Should I Stay Or Should I Go?

I’ve been working in a startup in London for the past few months, and last week we learned that the company is scaling back on staff dramatically. Unfortunately, our product hasn’t been quite the hit that the management expected and costs need to be cut, as funding is running out quite rapidly.

Taking the cuts into account, we have about five months to turn things around before we run out of cash. Morale in the company has obviously taken a nosedive since this happened, and staff seem to be leaning on the pessimistic side of things. The management doesn’t appear to have faced up to why our uptake has been so poor, and their plans to correct the situation all seem to hinge around veering wildly from our original product offering. This could be read as an admission of sorts that the product is either substandard or is merely a solution looking for a problem.

I know that startups often pivot dramatically in the early stages of their life, and it’s clear something needs to change. But, I’m afraid that their proposals are so starkly at odds with what the original product was intended to do, that we’ll just end up with a frankenstein product nobody wants.

While it’s good that we got advanced notice of the company being in difficulties, it’s quite a prolonged period of uncertainty to have hanging over you while you shelve your own personal plans. I was planning to hang on for 2-3 months and see if the situation improves. If it hasn’t, I’ll start looking for new employment. However, I’m curious to know what others think I should do? Any feedback would be appreciated.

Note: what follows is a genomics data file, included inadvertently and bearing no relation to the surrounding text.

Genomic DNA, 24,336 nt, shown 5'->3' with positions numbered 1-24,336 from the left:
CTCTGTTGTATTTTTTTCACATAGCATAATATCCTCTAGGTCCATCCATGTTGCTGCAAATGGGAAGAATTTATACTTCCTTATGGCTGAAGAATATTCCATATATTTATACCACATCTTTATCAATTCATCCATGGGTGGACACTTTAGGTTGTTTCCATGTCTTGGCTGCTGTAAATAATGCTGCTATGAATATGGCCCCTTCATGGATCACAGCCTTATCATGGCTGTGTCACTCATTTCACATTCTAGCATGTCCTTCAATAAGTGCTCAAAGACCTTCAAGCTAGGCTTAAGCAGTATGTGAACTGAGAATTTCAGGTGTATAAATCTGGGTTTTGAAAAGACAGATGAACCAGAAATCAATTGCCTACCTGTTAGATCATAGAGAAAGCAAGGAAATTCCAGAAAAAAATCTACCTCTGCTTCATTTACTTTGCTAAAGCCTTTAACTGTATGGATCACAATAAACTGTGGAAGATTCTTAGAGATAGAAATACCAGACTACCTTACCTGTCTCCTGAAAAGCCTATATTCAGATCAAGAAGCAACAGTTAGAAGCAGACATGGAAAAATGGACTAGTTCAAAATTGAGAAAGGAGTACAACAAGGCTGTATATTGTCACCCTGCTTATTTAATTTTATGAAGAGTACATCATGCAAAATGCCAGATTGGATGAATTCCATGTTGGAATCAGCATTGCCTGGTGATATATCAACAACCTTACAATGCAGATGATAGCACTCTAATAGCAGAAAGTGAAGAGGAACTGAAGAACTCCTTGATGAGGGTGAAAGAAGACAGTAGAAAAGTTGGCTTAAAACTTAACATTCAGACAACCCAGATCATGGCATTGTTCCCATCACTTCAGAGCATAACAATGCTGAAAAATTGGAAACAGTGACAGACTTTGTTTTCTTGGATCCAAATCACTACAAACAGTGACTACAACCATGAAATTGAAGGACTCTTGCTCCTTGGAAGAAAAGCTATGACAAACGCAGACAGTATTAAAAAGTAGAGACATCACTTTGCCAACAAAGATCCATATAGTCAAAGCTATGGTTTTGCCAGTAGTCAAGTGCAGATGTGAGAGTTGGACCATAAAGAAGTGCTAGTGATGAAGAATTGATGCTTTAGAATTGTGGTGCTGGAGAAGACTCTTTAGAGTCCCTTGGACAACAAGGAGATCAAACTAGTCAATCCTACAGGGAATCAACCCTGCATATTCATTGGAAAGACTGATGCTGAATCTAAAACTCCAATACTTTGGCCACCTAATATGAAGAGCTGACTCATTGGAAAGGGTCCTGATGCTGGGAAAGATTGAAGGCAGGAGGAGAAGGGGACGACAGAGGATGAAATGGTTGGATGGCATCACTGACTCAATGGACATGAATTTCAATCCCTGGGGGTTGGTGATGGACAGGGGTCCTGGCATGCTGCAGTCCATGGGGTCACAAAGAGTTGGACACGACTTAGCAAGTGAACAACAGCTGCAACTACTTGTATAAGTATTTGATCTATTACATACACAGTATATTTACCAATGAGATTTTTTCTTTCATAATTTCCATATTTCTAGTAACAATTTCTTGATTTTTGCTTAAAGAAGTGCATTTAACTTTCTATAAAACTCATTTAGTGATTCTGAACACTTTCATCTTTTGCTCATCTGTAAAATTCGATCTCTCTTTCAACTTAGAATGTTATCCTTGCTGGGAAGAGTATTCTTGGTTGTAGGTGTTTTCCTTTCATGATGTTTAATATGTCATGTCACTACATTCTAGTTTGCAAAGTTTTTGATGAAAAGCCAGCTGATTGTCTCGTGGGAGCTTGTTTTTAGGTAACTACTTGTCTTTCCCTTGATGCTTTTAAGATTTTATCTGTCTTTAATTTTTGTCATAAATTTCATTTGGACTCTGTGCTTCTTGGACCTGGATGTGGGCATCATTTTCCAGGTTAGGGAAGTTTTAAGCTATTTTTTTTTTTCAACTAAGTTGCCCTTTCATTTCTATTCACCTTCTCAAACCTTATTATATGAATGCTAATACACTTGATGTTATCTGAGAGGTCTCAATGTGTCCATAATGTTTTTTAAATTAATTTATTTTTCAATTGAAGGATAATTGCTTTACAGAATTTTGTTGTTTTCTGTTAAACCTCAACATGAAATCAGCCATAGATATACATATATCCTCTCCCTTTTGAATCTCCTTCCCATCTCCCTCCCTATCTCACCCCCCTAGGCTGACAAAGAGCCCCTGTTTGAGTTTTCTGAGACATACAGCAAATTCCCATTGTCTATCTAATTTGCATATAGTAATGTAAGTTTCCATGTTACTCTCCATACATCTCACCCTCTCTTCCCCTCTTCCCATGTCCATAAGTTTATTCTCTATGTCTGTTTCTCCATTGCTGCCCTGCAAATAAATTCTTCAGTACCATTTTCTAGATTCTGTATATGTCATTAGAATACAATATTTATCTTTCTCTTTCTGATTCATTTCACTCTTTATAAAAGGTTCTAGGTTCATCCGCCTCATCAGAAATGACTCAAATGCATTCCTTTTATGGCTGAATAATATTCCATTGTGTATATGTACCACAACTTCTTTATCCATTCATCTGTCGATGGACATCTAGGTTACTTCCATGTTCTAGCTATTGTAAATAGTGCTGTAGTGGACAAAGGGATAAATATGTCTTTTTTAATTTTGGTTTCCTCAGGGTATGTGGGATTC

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Comments

  1. Talk to those in charge of product development, and learn how they’re going about getting feedback and how ultimately the product will take shape as their final stab before cash runs out. If you have confidence in this method/manager execution and feel it’s in tune with what the market wants, then maybe hang in there and do your part and more with the company cash poor, but if you don’t have confidence in the overall effort or people leading it then maybe moving on is best.

  2. You’re in a great spot to learn. I’d stick around another few months and take notes. This will be of great value for your next one.

  3. Listen, if you don’t have absolute faith in the upper management’s ability to assess and remedy the problem, you gotta go. I mean it. I’ve ridden this ride before, and as bad as you think it is, it’s worse than you’re being told. There is no glory being a good sailor on a sinking boat. You don’t have to flip over your desk and walk out, but you should be actively planning your survival strategy RIGHT. NOW.

    That said, don’t burn any bridges– your next gig, or your next next gig, is going to come out of somebody you know at this job. Saying “Hey, I gotta jet.” is fine as long as you’re honest and fair with people.

  4. Always always always have a plan B!

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